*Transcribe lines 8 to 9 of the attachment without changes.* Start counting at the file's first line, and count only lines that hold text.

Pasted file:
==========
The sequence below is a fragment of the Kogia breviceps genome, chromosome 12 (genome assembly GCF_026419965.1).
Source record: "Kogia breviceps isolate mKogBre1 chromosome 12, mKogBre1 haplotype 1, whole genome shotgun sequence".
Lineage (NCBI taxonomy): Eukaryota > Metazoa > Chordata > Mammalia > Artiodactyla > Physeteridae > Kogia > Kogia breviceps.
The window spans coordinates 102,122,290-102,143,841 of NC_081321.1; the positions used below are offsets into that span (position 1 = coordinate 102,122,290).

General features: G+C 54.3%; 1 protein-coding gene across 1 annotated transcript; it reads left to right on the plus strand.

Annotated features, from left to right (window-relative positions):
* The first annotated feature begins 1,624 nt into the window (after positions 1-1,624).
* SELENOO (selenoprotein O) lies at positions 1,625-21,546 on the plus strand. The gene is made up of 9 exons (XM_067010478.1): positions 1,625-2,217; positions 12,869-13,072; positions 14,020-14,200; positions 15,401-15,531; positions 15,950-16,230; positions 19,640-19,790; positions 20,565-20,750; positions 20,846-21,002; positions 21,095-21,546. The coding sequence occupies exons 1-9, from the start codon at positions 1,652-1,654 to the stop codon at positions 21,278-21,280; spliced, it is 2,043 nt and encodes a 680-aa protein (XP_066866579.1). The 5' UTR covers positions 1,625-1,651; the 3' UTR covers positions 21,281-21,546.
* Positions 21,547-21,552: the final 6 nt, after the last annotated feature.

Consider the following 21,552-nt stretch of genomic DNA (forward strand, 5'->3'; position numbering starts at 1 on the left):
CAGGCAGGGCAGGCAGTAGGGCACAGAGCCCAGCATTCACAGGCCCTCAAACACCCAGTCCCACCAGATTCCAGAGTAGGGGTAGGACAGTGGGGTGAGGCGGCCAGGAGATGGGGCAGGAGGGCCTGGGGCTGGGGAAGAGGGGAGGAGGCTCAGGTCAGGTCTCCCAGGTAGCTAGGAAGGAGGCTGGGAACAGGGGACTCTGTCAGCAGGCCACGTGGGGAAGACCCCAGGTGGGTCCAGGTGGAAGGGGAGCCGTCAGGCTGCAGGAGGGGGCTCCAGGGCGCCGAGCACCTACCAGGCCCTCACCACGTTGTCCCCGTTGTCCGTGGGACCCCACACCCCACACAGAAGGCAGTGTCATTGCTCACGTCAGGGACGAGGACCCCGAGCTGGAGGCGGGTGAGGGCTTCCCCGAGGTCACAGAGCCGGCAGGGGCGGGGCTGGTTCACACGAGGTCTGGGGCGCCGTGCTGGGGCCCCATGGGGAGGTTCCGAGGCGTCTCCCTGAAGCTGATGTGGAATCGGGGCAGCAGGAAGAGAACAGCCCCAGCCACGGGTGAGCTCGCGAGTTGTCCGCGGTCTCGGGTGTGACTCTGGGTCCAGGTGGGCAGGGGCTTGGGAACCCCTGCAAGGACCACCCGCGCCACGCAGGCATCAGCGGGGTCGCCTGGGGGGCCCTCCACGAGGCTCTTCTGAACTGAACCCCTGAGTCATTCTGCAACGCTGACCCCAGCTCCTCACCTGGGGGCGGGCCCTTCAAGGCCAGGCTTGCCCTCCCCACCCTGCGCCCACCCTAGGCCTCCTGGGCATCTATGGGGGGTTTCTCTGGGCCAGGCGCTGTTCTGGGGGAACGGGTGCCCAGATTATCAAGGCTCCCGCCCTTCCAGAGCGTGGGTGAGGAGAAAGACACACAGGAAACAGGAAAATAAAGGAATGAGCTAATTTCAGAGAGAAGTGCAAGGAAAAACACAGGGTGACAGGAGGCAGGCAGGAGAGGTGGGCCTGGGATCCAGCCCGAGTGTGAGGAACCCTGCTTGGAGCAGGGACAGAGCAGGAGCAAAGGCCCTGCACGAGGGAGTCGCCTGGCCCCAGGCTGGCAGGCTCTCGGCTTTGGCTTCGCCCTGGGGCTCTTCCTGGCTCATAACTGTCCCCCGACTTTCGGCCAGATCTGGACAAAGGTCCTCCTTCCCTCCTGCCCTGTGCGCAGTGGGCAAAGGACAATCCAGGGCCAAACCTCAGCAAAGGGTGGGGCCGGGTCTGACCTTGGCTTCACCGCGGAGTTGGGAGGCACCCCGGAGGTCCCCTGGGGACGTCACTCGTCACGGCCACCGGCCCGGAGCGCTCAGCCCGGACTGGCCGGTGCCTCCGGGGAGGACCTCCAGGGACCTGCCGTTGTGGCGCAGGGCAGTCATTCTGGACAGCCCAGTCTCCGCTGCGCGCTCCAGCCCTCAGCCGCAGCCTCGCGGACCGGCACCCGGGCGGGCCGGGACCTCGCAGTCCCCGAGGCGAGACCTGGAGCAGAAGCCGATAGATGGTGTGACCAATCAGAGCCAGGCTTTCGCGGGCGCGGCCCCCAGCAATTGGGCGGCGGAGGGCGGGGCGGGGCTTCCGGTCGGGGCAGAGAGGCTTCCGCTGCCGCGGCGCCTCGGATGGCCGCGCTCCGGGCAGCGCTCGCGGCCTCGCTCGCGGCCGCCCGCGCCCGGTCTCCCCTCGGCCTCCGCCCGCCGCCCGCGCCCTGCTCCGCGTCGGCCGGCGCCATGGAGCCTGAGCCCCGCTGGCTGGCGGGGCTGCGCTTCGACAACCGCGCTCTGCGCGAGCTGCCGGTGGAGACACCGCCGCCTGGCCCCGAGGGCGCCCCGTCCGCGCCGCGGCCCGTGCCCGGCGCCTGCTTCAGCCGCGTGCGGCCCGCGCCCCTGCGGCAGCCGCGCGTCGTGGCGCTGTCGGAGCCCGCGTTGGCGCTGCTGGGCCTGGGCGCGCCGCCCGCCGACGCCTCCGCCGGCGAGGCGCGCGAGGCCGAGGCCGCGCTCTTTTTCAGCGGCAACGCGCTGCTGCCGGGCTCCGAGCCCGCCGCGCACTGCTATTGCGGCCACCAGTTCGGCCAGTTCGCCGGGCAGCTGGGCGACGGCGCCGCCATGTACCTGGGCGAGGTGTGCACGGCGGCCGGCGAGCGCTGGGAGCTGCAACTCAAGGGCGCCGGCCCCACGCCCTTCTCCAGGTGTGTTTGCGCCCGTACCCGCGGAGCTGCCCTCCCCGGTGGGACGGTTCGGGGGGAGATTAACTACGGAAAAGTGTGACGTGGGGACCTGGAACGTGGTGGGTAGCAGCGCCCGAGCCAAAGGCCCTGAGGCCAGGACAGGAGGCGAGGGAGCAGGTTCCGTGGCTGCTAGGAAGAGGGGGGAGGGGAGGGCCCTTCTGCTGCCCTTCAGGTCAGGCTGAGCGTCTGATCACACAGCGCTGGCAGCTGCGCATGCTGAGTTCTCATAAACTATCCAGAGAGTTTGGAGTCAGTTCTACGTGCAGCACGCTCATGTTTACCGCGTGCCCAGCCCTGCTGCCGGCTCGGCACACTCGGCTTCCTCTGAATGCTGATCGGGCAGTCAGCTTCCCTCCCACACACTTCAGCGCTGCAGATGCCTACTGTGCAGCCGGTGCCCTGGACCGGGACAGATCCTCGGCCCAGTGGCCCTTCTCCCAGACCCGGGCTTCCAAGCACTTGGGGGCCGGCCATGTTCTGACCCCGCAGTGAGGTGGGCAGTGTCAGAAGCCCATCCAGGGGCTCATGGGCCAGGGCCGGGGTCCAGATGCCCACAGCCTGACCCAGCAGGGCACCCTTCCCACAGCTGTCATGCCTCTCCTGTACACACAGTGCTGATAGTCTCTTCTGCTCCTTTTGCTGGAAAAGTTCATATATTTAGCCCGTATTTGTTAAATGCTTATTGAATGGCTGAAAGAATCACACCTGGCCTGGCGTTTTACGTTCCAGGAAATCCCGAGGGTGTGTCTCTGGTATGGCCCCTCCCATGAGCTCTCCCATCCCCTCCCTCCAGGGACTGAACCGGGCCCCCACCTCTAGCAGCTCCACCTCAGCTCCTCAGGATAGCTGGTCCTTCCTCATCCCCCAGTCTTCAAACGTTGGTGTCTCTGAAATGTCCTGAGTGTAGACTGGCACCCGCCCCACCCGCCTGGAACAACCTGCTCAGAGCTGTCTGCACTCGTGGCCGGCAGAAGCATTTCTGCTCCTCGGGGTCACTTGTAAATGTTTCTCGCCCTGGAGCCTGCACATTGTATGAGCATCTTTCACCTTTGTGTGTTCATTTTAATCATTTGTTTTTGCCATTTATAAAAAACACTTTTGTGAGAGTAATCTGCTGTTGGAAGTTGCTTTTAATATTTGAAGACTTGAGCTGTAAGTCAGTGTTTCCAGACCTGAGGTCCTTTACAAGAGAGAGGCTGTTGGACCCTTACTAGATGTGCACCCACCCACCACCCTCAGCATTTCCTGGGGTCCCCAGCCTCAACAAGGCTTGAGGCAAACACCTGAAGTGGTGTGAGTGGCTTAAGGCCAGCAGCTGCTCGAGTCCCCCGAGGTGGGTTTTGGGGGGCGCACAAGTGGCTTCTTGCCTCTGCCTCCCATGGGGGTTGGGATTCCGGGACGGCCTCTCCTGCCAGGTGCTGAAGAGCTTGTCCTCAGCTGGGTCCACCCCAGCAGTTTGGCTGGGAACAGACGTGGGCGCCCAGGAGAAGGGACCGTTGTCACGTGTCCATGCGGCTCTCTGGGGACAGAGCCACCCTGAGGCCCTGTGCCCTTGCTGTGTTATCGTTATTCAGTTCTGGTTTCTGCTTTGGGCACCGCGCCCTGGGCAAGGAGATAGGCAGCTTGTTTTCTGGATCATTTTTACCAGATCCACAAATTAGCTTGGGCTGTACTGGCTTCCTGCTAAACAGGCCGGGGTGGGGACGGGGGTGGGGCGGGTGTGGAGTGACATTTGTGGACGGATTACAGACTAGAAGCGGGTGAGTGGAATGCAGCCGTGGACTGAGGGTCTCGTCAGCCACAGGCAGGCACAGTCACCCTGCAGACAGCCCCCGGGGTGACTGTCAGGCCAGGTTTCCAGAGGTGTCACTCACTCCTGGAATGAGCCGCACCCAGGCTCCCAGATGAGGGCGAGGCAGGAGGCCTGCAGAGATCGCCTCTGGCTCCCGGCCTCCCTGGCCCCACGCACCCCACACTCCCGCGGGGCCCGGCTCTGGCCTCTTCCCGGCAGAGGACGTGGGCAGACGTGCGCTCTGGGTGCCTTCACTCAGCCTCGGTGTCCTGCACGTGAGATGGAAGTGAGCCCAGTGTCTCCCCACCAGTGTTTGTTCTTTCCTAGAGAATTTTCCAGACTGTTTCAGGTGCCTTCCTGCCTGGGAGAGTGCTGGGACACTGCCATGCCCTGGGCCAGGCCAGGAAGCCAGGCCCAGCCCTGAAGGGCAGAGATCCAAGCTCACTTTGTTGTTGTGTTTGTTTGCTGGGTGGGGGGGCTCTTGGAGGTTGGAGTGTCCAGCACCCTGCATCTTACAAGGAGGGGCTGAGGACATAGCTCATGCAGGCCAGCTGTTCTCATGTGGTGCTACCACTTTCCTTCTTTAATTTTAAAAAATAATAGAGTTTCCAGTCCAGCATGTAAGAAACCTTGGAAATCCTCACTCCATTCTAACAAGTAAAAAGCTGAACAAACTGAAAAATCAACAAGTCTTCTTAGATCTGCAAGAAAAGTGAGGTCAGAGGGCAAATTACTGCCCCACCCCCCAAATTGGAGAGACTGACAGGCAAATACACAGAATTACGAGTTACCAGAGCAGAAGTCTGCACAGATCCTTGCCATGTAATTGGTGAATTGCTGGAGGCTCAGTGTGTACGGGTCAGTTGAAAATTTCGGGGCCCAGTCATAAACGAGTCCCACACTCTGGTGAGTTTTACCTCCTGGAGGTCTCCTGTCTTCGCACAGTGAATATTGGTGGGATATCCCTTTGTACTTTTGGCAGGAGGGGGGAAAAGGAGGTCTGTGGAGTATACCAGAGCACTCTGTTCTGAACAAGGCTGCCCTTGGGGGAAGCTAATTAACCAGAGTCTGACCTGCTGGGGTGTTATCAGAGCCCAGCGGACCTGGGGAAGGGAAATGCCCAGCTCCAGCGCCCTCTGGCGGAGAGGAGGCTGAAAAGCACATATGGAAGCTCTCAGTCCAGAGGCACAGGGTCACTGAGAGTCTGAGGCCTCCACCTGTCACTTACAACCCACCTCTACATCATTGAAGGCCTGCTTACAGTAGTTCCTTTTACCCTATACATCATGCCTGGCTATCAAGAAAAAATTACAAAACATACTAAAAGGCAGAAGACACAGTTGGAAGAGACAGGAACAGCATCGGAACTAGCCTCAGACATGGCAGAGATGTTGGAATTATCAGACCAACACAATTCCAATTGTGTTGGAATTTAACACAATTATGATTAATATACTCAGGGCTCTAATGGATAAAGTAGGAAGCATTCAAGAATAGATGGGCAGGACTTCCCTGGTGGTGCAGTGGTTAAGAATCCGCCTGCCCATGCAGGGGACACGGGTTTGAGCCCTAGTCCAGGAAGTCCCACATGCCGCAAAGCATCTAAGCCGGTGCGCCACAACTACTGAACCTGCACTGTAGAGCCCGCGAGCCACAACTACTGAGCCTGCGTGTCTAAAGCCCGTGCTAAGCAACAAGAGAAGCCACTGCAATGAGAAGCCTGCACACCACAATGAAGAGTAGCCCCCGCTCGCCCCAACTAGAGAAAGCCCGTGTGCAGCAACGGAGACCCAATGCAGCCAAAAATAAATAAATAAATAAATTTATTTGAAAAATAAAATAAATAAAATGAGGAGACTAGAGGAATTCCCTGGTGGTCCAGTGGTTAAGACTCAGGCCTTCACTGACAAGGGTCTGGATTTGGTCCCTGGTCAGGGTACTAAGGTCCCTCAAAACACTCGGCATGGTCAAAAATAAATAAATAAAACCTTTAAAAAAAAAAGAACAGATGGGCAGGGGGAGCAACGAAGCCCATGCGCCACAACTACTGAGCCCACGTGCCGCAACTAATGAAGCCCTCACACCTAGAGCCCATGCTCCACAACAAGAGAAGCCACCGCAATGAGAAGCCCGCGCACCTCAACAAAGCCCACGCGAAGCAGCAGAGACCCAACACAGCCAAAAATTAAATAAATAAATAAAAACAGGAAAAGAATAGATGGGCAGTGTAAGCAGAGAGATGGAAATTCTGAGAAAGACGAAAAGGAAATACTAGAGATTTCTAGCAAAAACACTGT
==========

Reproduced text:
* SELENOO (selenoprotein O) lies at positions 1,625-21,546 on the plus strand. The gene is made up of 9 exons (XM_067010478.1): positions 1,625-2,217; positions 12,869-13,072; positions 14,020-14,200; positions 15,401-15,531; positions 15,950-16,230; positions 19,640-19,790; positions 20,565-20,750; positions 20,846-21,002; positions 21,095-21,546. The coding sequence occupies exons 1-9, from the start codon at positions 1,652-1,654 to the stop codon at positions 21,278-21,280; spliced, it is 2,043 nt and encodes a 680-aa protein (XP_066866579.1). The 5' UTR covers positions 1,625-1,651; the 3' UTR covers positions 21,281-21,546.
* Positions 21,547-21,552: the final 6 nt, after the last annotated feature.